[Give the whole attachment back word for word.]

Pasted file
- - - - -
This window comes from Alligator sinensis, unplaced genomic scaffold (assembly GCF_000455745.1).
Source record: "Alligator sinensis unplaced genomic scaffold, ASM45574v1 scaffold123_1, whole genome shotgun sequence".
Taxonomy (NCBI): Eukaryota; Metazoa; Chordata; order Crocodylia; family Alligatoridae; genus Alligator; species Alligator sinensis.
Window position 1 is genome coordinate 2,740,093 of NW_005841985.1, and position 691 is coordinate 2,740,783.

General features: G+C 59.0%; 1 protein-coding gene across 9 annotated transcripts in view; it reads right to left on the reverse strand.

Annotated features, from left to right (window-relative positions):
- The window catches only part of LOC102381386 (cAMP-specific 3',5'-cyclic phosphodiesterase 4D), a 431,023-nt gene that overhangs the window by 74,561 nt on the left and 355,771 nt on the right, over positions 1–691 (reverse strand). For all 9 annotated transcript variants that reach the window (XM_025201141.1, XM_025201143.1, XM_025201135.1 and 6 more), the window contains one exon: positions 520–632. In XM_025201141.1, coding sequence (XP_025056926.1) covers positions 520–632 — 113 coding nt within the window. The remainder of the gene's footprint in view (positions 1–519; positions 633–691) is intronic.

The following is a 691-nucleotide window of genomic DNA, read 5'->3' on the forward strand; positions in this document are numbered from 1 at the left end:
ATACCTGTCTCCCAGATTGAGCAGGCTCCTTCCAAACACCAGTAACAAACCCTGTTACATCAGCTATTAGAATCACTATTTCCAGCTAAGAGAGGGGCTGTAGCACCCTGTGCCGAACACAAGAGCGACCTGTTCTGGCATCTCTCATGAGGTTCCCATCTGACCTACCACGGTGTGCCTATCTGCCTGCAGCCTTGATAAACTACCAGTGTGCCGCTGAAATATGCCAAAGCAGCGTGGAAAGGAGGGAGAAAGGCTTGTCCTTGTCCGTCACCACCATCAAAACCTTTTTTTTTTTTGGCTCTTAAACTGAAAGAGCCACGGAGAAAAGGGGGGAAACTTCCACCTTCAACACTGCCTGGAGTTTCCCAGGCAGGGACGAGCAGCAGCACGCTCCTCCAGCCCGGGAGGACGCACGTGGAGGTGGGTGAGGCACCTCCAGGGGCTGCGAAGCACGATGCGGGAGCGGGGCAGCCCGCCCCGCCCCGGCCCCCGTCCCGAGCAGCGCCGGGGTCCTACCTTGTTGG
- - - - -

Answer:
This window comes from Alligator sinensis, unplaced genomic scaffold (assembly GCF_000455745.1).
Source record: "Alligator sinensis unplaced genomic scaffold, ASM45574v1 scaffold123_1, whole genome shotgun sequence".
Taxonomy (NCBI): Eukaryota; Metazoa; Chordata; order Crocodylia; family Alligatoridae; genus Alligator; species Alligator sinensis.
Window position 1 is genome coordinate 2,740,093 of NW_005841985.1, and position 691 is coordinate 2,740,783.

General features: G+C 59.0%; 1 protein-coding gene across 9 annotated transcripts in view; it reads right to left on the reverse strand.

Annotated features, from left to right (window-relative positions):
- The window catches only part of LOC102381386 (cAMP-specific 3',5'-cyclic phosphodiesterase 4D), a 431,023-nt gene that overhangs the window by 74,561 nt on the left and 355,771 nt on the right, over positions 1–691 (reverse strand). For all 9 annotated transcript variants that reach the window (XM_025201141.1, XM_025201143.1, XM_025201135.1 and 6 more), the window contains one exon: positions 520–632. In XM_025201141.1, coding sequence (XP_025056926.1) covers positions 520–632 — 113 coding nt within the window. The remainder of the gene's footprint in view (positions 1–519; positions 633–691) is intronic.

The following is a 691-nucleotide window of genomic DNA, read 5'->3' on the forward strand; positions in this document are numbered from 1 at the left end:
ATACCTGTCTCCCAGATTGAGCAGGCTCCTTCCAAACACCAGTAACAAACCCTGTTACATCAGCTATTAGAATCACTATTTCCAGCTAAGAGAGGGGCTGTAGCACCCTGTGCCGAACACAAGAGCGACCTGTTCTGGCATCTCTCATGAGGTTCCCATCTGACCTACCACGGTGTGCCTATCTGCCTGCAGCCTTGATAAACTACCAGTGTGCCGCTGAAATATGCCAAAGCAGCGTGGAAAGGAGGGAGAAAGGCTTGTCCTTGTCCGTCACCACCATCAAAACCTTTTTTTTTTTTGGCTCTTAAACTGAAAGAGCCACGGAGAAAAGGGGGGAAACTTCCACCTTCAACACTGCCTGGAGTTTCCCAGGCAGGGACGAGCAGCAGCACGCTCCTCCAGCCCGGGAGGACGCACGTGGAGGTGGGTGAGGCACCTCCAGGGGCTGCGAAGCACGATGCGGGAGCGGGGCAGCCCGCCCCGCCCCGGCCCCCGTCCCGAGCAGCGCCGGGGTCCTACCTTGTTGG